The European Commission has finally decided to adopt state intervention measures in energy markets, mainly electricity, after much delay, essentially accepting the failure of markets to produce desired results, Pantelis Kapros, Professor of Energy Economics at the National Technical University of Athens, has noted in an analysis.
Major energy price increases needed to spread throughout Europe for Brussels to decide to intervene, the energy expert noted.
Fixed price offers and price hedging contracts – which, in many countries, secured, over a considerable period, relatively stable retail electricity prices not reflecting rising electricity prices at energy exchanges – have become impossible to maintain as a result of the extended energy price crisis, the professor pointed out in his analysis.
Consumer prices are now skyrocketing virtually everywhere in Europe, increasing the risk of bankruptcies, a perilous situation that has prompted EU governments to push the European Commission for state intervention proposals, the professor underlined.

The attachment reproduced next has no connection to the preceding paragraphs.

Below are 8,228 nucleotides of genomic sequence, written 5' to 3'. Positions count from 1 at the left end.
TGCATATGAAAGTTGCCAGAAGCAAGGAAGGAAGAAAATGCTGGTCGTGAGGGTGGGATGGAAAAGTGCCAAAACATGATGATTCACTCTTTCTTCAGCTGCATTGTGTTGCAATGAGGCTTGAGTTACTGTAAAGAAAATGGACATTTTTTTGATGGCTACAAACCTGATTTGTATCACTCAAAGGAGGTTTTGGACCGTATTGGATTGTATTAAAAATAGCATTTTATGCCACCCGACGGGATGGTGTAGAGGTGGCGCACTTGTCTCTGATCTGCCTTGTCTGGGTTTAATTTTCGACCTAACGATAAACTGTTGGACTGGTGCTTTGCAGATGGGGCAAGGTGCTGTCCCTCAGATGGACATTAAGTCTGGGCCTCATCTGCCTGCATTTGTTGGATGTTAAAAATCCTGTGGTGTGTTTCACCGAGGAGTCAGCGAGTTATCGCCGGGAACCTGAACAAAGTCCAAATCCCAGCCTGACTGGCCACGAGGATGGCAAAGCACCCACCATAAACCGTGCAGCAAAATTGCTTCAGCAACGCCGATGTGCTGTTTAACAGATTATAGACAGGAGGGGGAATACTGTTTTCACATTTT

During this crisis, electricity markets have failed to achieve consumer prices at levels reflecting the true long-term average cost of electricity, as healthy competition would, the professor noted.
Given the exorbitant natural gas prices at present, green hydrogen would represent a lower-cost alternative, if infrastructure was in place, the professor noted, concluding green transition is the only positive way out of the problem, as has now been recognized by all.